War puts all tendencies of the labour movement to the test, and as was to be expected, the reformists and social democrats have hurried to join their own ruling class, being the most ardent defenders of sanctions against Russia. The left reformists in the West have split into different camps: some openly join the ruling class, under the slogan of “hands off Ukraine”; others have fallen into impotent pacifism, calling for a return to a mythical rule of “international law”, and hoping that “diplomacy” can prevent war.
In Russia, the Communist Party leadership, as was to be expected, has capitulated to their own ruling class and fully supported Putin’s imperialist intervention. Others on the left have tail-ended the liberals, representing another section of the ruling class.
The position of revolutionary Marxists should be clear: a principled class-based stand on the lines of “the main enemy of the working class is at home”. No trust whatsoever should be placed on NATO and the western imperialist gangsters, and that is particularly true for workers and socialists in the West.
The task of fighting against the reactionary gang in the Kremlin is the task of the Russian workers alone. The task of revolutionaries in the West is to fight against their own bourgeoisie, against NATO, and against American imperialism – the most counterrevolutionary force on the planet.
We cannot support either side in this war, because it is a reactionary war on both sides. In the final analysis, it is a conflict between two groups of imperialists. We do not support either of them. The people of poor, bleeding Ukraine are the victims in this conflict, which they did not create and do not desire.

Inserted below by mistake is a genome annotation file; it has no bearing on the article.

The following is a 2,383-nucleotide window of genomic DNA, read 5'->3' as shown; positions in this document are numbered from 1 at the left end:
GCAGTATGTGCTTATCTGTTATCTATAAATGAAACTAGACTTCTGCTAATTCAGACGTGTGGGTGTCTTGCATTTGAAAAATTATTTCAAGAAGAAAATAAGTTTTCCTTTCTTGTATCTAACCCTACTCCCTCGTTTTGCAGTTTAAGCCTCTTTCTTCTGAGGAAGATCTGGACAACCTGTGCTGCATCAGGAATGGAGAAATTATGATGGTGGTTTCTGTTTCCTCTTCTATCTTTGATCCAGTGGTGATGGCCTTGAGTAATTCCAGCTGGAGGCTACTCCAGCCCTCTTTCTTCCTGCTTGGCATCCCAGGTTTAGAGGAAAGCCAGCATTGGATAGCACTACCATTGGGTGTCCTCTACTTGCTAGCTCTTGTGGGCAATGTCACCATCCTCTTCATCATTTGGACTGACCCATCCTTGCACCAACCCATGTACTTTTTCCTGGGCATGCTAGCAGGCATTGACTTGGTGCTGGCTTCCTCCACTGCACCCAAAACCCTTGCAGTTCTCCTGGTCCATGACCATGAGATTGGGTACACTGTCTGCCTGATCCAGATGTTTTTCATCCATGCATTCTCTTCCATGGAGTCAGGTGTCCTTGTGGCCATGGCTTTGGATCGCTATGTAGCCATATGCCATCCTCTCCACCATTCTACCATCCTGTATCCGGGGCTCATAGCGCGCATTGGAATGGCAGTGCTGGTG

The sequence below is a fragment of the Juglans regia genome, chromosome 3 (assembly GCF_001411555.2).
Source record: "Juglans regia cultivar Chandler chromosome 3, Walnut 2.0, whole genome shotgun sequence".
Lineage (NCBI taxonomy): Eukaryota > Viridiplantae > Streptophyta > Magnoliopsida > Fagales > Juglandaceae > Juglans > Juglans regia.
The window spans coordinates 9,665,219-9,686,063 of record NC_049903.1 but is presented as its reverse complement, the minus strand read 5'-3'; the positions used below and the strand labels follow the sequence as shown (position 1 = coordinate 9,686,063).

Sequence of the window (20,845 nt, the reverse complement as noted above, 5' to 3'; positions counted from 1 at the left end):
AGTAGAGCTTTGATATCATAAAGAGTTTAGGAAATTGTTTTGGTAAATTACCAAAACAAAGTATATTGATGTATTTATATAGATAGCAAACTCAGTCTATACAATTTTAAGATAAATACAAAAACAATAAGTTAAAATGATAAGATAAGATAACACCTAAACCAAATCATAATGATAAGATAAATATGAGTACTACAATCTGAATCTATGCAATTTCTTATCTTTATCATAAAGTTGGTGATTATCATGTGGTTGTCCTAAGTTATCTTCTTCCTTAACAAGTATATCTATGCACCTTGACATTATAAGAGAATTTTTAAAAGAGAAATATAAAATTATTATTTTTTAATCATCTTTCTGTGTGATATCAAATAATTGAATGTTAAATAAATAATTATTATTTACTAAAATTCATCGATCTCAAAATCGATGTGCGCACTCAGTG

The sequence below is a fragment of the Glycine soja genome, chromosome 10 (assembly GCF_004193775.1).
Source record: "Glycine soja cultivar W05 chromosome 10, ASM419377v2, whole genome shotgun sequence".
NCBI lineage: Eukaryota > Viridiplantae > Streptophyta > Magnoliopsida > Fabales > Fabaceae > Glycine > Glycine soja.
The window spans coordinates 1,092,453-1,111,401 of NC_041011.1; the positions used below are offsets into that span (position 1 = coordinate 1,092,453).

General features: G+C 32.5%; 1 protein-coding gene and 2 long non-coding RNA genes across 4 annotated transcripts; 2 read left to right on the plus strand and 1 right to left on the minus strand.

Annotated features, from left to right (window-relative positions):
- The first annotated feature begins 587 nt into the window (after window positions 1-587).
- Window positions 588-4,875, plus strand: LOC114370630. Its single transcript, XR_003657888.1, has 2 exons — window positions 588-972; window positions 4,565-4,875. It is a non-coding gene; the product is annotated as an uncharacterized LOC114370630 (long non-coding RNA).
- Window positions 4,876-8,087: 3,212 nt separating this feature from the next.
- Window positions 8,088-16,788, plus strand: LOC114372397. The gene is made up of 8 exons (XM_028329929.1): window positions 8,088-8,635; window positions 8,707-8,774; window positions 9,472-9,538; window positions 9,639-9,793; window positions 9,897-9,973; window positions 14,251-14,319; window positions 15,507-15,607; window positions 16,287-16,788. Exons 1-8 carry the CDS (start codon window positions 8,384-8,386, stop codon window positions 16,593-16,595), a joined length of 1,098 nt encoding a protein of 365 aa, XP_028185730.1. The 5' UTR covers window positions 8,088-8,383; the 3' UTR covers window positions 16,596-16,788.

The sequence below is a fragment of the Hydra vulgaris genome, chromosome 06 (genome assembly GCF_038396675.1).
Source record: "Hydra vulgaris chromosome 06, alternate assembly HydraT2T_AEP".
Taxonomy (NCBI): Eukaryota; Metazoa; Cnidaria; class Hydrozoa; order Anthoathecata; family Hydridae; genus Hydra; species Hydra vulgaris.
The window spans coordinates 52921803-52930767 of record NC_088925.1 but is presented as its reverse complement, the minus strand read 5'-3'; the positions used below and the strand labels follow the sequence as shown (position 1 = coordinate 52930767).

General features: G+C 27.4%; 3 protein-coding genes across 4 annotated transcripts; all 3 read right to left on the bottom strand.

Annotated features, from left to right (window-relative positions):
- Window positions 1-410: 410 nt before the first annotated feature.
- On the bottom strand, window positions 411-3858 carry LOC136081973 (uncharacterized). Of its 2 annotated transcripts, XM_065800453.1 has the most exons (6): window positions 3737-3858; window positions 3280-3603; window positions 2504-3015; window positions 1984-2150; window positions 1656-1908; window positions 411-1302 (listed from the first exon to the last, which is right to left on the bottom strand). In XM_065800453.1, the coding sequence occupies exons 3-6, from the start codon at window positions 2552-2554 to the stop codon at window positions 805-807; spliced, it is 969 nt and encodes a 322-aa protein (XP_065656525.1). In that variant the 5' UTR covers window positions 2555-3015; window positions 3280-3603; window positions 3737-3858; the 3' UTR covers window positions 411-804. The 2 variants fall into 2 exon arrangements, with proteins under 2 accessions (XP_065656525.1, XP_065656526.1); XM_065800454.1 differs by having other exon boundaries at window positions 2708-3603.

The only alternative to the carnival of reaction and the suffering of war for the Ukrainian workers and youth is a policy of class unity against the Ukrainian oligarchs, as well as against US and Russian imperialism. The national question in Ukraine is extremely complicated and any attempt to rule the country on the basis of nationalism (be that Ukrainian or pro-Russian), will inevitably result in the breakup of the country, ethnic cleansing and civil war, as we have already seen.
Ultimately, capitalism, in its epoch of senile decline, means war and economic crisis. The only way to put an end to its horrors is through the working class taking power, in one country after another, and sweeping away this rotten system. For that, a revolutionary leadership is needed – one which is firmly based on the principles of socialist internationalism. The most urgent task of the day is therefore, the patient work of building the forces of Marxism, of building the International Marxist Tendency.
London, 28 February 2022